The Greening Arctic

The Greening Arctic
The Greening Arctic

Over the past three decades, temperatures have risen faster in the Arctic than anywhere else in the world. Consequently, the growing season has gotten longer in the far northern latitudes, bringing major changes to plant communities in tundra and boreal (also known as taiga) ecosystems.

For decades, instruments on various NASA and NOAA satellites have continuously monitored vegetation from space. The Moderate Resolution Imaging Spectroradiometer (MODIS) and Advanced Very High Resolution Radiometer (AVHRR) instruments measure the intensity of visible and near-infrared light reflecting off of plant leaves. Scientists use that information to calculate the Normalized Difference Vegetation Index (NDVI), an indicator of photosynthetic activity, or the “greenness” of the landscape.

The maps above show NDVI trends between July 1982 and December 2011 for the northern portions of North America and Eurasia. Shades of green depict areas where plant productivity and abundance increased; shades of brown show where photosynthetic activity declined. There was no significant trend in areas that are white, and areas that are gray were not included in the study. An international team of university and NASA scientists published their analysis of the NDVI data in Nature Climate Change in March 2013.

The maps show a ring of greening in the treeless tundra ecosystems of the circumpolar Arctic—the northernmost parts of Canada, Russia, and Scandinavia. Tall shrubs and trees started to grow in areas that were previously dominated by tundra grasses. The researchers concluded that plant growth had increased by 7 to 10 percent overall.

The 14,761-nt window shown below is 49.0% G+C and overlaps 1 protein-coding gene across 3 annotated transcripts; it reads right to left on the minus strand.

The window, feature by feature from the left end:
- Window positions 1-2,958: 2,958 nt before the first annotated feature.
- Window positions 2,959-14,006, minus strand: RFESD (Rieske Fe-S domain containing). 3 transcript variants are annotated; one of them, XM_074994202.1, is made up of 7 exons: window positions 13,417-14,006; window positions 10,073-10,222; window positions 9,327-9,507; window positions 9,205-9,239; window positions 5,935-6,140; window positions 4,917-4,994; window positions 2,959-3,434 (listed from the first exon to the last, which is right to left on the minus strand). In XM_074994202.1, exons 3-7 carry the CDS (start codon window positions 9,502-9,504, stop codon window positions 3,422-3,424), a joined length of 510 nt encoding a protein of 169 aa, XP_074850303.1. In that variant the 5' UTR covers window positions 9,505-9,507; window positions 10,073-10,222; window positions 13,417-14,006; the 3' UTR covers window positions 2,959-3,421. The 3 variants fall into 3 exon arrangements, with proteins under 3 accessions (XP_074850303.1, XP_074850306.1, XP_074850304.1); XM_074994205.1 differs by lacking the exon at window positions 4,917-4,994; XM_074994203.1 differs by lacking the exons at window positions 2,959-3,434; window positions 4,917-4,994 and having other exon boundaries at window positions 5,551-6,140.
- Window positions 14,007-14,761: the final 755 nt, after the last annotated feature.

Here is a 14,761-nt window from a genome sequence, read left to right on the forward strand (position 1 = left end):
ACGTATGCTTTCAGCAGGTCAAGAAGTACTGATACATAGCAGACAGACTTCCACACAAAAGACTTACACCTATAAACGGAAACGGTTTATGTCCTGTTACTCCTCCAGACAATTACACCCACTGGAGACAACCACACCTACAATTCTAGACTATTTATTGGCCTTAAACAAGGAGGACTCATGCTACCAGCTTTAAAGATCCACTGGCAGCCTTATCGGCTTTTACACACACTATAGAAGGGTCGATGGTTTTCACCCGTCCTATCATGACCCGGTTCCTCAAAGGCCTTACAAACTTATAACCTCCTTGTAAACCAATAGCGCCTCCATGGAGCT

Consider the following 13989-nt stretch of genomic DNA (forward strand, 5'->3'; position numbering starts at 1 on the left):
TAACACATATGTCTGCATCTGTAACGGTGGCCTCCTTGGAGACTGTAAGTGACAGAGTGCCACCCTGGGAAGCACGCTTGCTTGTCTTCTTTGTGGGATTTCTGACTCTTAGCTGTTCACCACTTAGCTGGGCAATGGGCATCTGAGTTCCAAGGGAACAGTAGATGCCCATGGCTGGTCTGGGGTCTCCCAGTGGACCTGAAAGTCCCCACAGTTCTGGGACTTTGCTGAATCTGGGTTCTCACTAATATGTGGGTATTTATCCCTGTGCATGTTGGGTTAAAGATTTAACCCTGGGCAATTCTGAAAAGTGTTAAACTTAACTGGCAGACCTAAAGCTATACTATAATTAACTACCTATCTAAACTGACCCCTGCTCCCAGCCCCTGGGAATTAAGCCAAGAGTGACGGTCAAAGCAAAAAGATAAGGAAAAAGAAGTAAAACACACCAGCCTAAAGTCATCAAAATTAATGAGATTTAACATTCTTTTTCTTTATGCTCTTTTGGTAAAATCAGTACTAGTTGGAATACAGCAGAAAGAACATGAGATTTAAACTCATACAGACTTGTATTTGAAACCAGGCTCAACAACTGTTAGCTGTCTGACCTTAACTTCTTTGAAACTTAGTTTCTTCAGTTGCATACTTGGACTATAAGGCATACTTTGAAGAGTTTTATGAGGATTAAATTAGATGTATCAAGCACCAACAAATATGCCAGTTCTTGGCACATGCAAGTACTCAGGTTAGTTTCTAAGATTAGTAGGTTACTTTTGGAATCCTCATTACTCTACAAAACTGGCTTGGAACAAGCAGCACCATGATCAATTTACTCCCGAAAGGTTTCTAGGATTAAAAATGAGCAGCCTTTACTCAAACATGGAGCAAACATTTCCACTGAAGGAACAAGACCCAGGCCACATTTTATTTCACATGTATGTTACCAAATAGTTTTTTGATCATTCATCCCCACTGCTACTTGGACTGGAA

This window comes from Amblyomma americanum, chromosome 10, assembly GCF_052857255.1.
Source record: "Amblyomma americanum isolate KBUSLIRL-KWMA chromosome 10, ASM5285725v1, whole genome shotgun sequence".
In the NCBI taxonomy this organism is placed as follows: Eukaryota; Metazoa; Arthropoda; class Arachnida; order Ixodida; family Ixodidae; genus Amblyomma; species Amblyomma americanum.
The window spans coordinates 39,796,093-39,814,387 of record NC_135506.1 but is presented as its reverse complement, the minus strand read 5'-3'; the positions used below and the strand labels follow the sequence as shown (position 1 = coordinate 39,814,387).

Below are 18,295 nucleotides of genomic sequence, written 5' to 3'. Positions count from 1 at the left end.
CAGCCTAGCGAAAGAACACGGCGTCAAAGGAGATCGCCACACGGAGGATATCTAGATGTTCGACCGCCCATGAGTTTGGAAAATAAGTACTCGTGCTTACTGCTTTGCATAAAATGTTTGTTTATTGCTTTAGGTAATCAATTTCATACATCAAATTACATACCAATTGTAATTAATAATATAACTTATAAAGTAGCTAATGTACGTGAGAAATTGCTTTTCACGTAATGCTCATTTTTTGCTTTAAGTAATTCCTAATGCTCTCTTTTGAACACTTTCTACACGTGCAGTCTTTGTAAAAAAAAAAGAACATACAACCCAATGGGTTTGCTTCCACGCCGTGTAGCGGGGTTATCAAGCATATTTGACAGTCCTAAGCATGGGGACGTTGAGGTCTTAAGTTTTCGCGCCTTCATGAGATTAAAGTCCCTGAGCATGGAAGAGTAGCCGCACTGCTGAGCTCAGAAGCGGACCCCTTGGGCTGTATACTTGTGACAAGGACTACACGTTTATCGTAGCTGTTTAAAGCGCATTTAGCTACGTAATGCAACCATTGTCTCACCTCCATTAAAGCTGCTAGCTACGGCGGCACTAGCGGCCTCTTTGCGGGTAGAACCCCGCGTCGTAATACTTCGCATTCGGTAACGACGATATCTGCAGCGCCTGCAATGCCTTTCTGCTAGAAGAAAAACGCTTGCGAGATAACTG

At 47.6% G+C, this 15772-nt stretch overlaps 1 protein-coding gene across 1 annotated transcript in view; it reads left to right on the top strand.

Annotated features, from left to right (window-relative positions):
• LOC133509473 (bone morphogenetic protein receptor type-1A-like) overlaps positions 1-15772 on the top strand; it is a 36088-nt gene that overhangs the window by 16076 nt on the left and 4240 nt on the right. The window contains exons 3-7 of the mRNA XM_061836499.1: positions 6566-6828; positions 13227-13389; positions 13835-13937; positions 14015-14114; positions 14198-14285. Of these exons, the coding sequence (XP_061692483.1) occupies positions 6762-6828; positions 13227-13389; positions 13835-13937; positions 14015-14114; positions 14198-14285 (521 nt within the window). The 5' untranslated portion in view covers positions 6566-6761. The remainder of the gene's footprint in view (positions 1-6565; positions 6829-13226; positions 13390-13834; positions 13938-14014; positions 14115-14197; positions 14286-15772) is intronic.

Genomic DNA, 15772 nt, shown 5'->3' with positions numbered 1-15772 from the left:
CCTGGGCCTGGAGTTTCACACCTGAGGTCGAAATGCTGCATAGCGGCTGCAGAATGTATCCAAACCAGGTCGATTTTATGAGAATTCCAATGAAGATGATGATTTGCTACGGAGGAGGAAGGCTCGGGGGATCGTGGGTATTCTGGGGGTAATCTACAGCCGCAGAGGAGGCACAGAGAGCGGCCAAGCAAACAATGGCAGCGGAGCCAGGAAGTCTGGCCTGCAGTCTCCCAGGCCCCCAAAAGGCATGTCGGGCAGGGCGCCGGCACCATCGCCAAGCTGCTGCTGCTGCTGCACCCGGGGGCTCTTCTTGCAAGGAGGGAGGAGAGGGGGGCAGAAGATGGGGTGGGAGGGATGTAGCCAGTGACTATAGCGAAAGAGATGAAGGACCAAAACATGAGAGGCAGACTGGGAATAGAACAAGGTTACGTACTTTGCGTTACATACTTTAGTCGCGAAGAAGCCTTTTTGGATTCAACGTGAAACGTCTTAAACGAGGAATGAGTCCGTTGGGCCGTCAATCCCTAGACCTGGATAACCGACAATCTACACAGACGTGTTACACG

However, boreal forests, particularly those in North America, showed a different response to warming. Many boreal forests greened, but the trend was not as strong as it was for tundra of the circumpolar Arctic. In North America, some boreal forests actually experienced “browning” (less photosynthetic activity) over the study period. Droughts, forest fire activity, animal and insect behavior, industrial pollution, and a number of other factors may have contributed to the browning.

“Satellite data identify areas in the boreal zone that are warmer and drier and other areas that are warmer and wetter,” explained co-author Ramakrishna Nemani of NASA’s Ames Research Center. “Only the warmer and wetter areas support more growth.”

“We found more plant growth in the boreal zone from 1982 to 1992 than from 1992 to 2011, because water limitations were encountered in the later two decades of our study,” added co-author Sangram Ganguly of the Bay Area Environmental Research Institute and NASA Ames.

NASA Earth Observatory image by Robert Simmon, using MODIS and AVHRR data from the Boston University’s Climate and Vegetation Research Group. Caption by Adam Voiland with information from Kathryn Hansen.

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